La Baker, as her adoring French fans called her, personified the shedding of inhibition that came with the Jazz Age.

Monday, February 12, 2018

The Film Critic as Moral Haranguer: A.O. Scott on Woody Allen

Diane Keaton and Woody Allen in Play It Again, Sam (1972).

Though I often disagree with his esthetic judgments, I have always had a great deal of respect for the New York Times film critic A.O. Scott – for his intelligence, for his literacy, for his skill at advancing an argument, and above all for the quality of his prose. And until now I’ve always thought him fair-minded. But his article, “Coming to Terms with Woody Allen,” which appeared in print in the Times on Friday, February 1, is shocking: a spurious and opportunistic personal attack masquerading as an analysis of Woody Allen’s movies. (You can access it online here.)

Sunday, February 11, 2018

Yes They Can: Naomi Alderman's The Power

The 2017 publication of Women & Power: A Manifesto by the eminent classical scholar Mary Beard offers a witty and caustic literary and historical overview of how women have been ridiculed, demeaned and silenced. She begins with the moment that Telemachus in The Odyssey told his mother Penelope to shut up, go to her room and resume her own work leaving public speech to men. Eventually, Beard spotlights the moment over two millennia later when Senator Elizabeth Warren was silenced for quoting from a letter by Coretta Scott King (the widow of Martin Luther King), while others, like Bernie Sanders, were not. Beard is a particularly apt scholar to pen this manifesto considering the inflammatory vitriol that has been hurled at her for her speaking publicly about controversial issues. Her manifesto could be read in conjunction with Naomi Alderman's speculative-fiction novel, The Power (Little, Brown and Company, 2017) since she speculates what would happen if men were removed from their perches of power, demeaned, violated and silenced.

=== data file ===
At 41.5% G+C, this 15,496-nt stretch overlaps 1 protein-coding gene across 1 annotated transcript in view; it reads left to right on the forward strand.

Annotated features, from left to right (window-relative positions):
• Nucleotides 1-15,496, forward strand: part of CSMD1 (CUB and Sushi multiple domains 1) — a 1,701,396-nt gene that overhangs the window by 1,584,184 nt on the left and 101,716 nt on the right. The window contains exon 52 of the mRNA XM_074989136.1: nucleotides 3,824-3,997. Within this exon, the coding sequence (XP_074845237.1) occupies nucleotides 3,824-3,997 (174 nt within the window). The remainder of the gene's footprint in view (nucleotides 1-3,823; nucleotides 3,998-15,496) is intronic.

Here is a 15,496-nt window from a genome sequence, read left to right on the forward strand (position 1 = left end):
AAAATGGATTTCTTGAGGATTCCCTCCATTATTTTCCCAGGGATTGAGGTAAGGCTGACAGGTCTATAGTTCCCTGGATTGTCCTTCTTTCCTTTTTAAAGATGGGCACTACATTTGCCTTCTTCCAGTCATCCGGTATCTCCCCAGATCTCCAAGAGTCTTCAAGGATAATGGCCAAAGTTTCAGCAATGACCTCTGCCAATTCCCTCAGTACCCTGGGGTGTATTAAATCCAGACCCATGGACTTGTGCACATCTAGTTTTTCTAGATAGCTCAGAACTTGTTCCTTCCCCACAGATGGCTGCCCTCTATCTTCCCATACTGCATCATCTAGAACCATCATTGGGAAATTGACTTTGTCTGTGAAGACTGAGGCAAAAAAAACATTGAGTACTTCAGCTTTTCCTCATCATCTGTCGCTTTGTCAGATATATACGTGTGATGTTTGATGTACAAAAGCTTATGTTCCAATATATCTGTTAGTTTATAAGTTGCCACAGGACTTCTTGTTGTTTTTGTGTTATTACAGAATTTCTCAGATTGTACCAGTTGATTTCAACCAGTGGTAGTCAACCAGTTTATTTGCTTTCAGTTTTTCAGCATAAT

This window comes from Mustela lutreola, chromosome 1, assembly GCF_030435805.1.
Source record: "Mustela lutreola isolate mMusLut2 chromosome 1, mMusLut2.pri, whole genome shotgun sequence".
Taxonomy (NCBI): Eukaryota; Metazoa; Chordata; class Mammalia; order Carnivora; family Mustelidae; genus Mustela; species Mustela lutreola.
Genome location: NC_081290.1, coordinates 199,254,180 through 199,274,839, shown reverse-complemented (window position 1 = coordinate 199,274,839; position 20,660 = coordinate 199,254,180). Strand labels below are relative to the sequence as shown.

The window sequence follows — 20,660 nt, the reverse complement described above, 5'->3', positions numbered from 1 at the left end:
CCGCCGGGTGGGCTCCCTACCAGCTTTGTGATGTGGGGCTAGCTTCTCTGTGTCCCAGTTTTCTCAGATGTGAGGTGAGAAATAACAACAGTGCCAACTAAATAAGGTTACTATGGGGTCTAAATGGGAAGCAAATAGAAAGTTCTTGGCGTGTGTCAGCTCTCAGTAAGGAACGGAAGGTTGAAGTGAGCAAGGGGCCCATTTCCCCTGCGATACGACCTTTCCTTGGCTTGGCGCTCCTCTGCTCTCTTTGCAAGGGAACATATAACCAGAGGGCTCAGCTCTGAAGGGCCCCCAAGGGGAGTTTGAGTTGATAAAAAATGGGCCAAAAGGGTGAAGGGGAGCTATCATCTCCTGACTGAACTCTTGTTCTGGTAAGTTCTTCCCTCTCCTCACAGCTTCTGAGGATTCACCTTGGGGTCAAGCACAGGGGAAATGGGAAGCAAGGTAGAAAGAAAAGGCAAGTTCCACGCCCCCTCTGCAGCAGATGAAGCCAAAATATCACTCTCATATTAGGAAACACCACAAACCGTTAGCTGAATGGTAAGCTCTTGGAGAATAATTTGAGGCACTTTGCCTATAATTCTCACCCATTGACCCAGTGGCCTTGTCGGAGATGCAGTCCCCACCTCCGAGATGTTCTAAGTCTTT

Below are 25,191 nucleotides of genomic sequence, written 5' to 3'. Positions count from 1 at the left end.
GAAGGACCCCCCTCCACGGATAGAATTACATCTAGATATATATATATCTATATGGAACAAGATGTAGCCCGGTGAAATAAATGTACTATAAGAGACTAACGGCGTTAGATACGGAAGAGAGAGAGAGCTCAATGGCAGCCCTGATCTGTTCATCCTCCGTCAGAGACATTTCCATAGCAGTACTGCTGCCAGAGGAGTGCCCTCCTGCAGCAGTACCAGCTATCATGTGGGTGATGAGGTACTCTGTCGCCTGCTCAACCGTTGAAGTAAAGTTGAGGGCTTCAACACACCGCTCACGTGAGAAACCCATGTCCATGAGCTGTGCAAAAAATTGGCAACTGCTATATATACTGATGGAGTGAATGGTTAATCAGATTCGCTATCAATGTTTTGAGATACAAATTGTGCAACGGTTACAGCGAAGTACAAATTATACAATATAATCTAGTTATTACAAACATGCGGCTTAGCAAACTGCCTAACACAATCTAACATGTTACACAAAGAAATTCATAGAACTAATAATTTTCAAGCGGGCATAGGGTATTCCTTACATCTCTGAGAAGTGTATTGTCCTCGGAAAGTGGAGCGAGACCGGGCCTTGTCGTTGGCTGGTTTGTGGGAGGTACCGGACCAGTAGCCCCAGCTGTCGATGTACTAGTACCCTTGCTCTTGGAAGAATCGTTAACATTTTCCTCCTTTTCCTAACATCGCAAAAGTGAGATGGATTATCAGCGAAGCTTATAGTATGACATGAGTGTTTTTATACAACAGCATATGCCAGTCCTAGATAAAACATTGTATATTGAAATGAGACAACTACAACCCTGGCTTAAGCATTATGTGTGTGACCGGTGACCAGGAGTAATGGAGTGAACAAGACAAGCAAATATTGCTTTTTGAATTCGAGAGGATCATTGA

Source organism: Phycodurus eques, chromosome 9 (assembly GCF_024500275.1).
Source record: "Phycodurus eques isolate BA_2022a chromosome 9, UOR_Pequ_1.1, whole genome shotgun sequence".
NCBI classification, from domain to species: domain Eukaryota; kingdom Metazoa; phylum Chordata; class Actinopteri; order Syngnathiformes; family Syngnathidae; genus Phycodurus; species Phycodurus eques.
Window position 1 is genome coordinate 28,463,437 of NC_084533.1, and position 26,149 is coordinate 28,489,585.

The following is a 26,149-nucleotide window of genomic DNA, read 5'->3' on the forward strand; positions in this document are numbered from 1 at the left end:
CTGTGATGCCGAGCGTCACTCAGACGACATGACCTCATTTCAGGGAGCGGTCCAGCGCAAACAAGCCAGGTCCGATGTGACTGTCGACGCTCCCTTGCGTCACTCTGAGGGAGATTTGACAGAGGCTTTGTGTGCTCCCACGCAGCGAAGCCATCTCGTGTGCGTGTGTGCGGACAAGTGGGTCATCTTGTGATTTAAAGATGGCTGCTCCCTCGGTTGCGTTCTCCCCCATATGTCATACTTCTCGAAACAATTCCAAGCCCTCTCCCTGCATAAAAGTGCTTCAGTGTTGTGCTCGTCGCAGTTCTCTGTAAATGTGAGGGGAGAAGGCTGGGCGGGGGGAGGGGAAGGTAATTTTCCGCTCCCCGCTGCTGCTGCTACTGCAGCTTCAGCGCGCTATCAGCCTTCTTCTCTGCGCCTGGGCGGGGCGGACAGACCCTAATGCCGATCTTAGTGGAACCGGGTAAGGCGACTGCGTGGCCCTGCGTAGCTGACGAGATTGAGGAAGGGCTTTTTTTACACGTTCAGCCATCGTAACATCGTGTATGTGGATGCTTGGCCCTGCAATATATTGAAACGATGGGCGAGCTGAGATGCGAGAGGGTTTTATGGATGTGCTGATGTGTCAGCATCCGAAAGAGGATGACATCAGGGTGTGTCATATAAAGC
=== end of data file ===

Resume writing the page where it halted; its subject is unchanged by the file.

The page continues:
The Power is couched as "a historical novel" written by Neil Adam Armon. It is framed by an exchange of letters thousands of years into the future between Neil, who pleads for patronage from an address at "The Men Writers Association," and a woman called Naomi. He explains to her that he has written a novelized history after his academic studies have been ignored. Naomi’s responses, especially in the back end, are flecked with ridicule, charged with sexual innuendos, and downright condescending. Even before we read the novel within the novel, this literary conceit signals that we are entering into a vastly changed reality: the traditional schematics of sex and power are reversed with women exercising the real power while men are the disrespected other.

Saturday, February 10, 2018

A Familiar Formula: Fox’s The Resident